various topic and tools to ease the trouble shooting:

Temperature Measurement

as many of us want to use passively cooled system, looking at the various temperature sensors deployed in the system is helpfull:

sudo apt install lm-sensors
sudo sensors-detect --auto
sudo sensors

my passively cooled NUC 13 stays nice and cool even while indexing:

Checking System Ressource Usage

you may stop it with CTRL-C

sudo htop


We have to get used to systemd and the logging and service management. Here some hints where to find logs

Roonserver and Raatserver logs can be found:

# Everything regarding the Management of your music, Desktop,....
# Audio Backbone : (Roon Advanced Audio Transport

You may to use journalctl to derive logging of the roonserver systemd unit.

sudo journalctl -u roonserver

sudo journalctl -u roonserver 

To get a list of all services which are running and can be used as filter or to be modified by systemctl:

systemctl | grep running

Most command commands within systemctl

# get the status of a service
sudo systemctl status roonserver
# start the service
sudo systemctl start roonserver
# stop the service
sudo systemctl stop roonserver
# stop and emideatly restart
sudo systemctl restart roonserver
# start service when booting(does not immideatly start it, you have to do it manually if you do not reboot!
sudo systemctl enable roonserver
# disable from autostart
sudo systemctl disable roonserver

Usefull Options for journalctl

# -k gets your the kernel log messages (eg nftables events)
sudo journalctl -k | grep 'nftables'
# while this gives you anything which is related to the service managment 
sudo journlctl -u nftables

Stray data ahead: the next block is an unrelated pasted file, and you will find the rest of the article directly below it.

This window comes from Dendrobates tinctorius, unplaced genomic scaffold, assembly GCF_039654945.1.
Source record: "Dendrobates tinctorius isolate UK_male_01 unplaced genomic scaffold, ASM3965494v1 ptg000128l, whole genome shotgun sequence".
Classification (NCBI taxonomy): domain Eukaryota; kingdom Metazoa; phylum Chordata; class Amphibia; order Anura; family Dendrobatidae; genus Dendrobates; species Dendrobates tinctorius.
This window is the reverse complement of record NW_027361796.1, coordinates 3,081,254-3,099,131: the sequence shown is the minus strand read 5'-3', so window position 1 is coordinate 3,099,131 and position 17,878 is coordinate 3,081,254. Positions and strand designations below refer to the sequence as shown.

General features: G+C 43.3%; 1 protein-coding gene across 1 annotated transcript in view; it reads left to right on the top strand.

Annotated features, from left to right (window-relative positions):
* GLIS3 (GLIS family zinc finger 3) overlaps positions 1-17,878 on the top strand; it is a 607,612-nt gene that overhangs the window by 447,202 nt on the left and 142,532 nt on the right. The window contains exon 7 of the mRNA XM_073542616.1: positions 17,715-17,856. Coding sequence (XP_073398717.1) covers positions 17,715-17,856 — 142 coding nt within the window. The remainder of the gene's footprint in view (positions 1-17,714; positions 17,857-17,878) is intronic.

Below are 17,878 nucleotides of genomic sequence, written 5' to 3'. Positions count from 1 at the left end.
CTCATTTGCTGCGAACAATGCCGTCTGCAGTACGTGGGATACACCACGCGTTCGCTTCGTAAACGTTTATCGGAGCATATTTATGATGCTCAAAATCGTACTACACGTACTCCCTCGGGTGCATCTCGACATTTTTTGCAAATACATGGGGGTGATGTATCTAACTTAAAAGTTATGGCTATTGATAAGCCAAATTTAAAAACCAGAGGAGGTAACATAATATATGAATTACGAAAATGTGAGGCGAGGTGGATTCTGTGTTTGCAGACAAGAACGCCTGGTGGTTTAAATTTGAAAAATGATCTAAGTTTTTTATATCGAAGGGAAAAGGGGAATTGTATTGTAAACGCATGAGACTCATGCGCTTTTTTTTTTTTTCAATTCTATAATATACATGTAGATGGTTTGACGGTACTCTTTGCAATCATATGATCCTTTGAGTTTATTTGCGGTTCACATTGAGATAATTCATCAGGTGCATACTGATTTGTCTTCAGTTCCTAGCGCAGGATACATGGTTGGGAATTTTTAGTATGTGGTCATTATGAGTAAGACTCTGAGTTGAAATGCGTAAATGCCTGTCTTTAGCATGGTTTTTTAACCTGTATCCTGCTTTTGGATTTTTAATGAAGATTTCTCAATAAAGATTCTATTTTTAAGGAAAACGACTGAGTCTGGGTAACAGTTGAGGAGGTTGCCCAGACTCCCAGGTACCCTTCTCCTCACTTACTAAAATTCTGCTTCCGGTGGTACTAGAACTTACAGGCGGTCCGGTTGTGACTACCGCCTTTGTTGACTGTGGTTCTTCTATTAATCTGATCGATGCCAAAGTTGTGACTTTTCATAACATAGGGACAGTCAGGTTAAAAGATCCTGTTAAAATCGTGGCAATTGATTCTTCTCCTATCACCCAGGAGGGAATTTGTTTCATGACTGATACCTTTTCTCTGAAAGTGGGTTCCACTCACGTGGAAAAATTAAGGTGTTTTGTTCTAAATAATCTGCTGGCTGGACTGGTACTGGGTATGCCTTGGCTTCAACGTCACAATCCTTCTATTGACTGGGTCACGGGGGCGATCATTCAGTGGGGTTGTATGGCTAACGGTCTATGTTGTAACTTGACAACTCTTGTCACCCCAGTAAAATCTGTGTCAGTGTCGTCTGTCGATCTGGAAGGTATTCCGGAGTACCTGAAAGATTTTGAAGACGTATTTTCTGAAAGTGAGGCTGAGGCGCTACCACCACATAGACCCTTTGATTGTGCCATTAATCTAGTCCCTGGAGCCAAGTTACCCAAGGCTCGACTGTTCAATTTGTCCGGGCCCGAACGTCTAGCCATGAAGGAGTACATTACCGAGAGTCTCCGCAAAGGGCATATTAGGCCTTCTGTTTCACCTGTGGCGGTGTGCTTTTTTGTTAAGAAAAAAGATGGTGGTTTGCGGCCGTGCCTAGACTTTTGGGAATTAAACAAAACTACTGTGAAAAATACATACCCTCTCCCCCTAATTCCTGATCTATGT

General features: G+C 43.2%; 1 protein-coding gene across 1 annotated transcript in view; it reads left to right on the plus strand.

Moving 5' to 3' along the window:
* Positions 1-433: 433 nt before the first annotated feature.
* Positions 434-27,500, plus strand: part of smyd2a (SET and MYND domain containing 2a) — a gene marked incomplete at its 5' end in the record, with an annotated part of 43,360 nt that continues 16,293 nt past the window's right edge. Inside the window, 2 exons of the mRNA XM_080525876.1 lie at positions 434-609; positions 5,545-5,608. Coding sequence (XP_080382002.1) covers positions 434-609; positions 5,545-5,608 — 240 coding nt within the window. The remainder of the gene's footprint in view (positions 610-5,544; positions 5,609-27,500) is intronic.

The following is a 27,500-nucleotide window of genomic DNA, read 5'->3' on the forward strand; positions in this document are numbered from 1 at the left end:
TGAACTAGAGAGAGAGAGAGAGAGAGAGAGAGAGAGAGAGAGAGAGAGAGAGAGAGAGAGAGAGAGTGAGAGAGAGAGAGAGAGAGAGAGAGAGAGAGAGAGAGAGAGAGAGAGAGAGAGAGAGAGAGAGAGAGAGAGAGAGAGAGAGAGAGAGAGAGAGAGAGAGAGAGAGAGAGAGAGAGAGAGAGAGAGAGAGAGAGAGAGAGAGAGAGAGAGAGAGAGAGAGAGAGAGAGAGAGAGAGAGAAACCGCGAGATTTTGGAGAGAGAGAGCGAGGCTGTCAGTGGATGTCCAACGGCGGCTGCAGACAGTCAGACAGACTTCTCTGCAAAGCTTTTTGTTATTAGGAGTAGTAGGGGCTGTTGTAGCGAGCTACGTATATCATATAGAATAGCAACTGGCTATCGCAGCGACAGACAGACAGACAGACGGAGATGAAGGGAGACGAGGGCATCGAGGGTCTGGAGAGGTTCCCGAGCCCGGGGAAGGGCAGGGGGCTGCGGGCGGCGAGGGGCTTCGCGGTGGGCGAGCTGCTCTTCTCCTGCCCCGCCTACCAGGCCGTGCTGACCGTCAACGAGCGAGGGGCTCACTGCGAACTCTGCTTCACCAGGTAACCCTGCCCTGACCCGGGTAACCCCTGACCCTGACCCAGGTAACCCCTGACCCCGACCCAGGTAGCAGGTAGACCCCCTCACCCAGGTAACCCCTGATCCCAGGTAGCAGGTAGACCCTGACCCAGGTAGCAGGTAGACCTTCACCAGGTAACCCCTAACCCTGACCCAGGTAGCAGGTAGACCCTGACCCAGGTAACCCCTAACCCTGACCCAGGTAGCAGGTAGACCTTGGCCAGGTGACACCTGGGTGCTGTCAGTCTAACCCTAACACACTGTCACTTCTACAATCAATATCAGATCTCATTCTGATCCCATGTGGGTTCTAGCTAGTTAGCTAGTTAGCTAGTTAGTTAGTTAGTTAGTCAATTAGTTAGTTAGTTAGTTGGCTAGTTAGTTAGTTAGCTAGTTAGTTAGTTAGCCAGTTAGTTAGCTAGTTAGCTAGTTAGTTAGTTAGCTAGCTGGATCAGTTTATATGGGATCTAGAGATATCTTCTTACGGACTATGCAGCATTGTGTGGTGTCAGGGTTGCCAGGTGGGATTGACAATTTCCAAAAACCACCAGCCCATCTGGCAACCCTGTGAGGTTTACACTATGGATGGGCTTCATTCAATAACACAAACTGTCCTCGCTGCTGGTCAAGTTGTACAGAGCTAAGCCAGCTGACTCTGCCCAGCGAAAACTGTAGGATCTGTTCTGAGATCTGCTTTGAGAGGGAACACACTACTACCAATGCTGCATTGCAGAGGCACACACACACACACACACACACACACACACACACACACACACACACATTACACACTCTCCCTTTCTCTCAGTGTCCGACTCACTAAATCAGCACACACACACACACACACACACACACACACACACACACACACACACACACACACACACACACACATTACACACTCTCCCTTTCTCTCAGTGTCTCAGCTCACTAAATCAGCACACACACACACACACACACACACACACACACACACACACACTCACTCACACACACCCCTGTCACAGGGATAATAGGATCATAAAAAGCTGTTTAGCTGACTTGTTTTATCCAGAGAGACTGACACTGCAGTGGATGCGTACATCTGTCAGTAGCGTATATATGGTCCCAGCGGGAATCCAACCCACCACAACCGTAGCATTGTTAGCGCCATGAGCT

# there are plenty way to to filter for the event time e.g.
# everything since the last boot
sudo journalctl -b
# specific timestamp
sudo journalctl --since "2023-01-01" --until "2023-01-31"
sudo journalctl --since today
sudo journalctl --since "2024-01-17 12:00:00"

# and to get continous logging to you console use -f
# like tail -f in good old times....
sudo journalctl -kf | grep 'nftables'

Run sessions in your user context tht survive you ssh session

For long running scripts it is helpfull to make a user sesion independent from your ssh conection. Normally your session ends with all running cripts as soon as you disconnect your ssh connection, however there are basiclly two tools to allow you to run „virtual screens“ for session. The traditional one is „screen“ however the more modern and ressource friendly way is „tmux“. You can also run multiple session in one connection.

# install tmux (terminal multiplexer)
sudo apt-get install tmux
# start a new virtual screen
tmux new -s session_name
# after you closed your connection try 
tmux ls
# and you find all open virtual windows
# than connectto it
tmux attach -t session_name
# You can also start tmux without any parameters and than do CTRL-B W

# you shall try CTRL-B ? to seel all available shortcuts within a tmux screen

to close all sessions and windows and clean upp (alls sessions will e interrupted

tmux kill-server

you can modify the sync script like this:


tmux new-session -d -s rsync-session "rsync -av --progress /mnt/NAS-music/ /mnt/music/; tmux kill-session -t rsync-session"

This open a new session -d detached so it can run in the background. After the rsync has been done it will kill this new session.

you may see the progress if you attach yourself with tmux

tmux attach -t rsync-session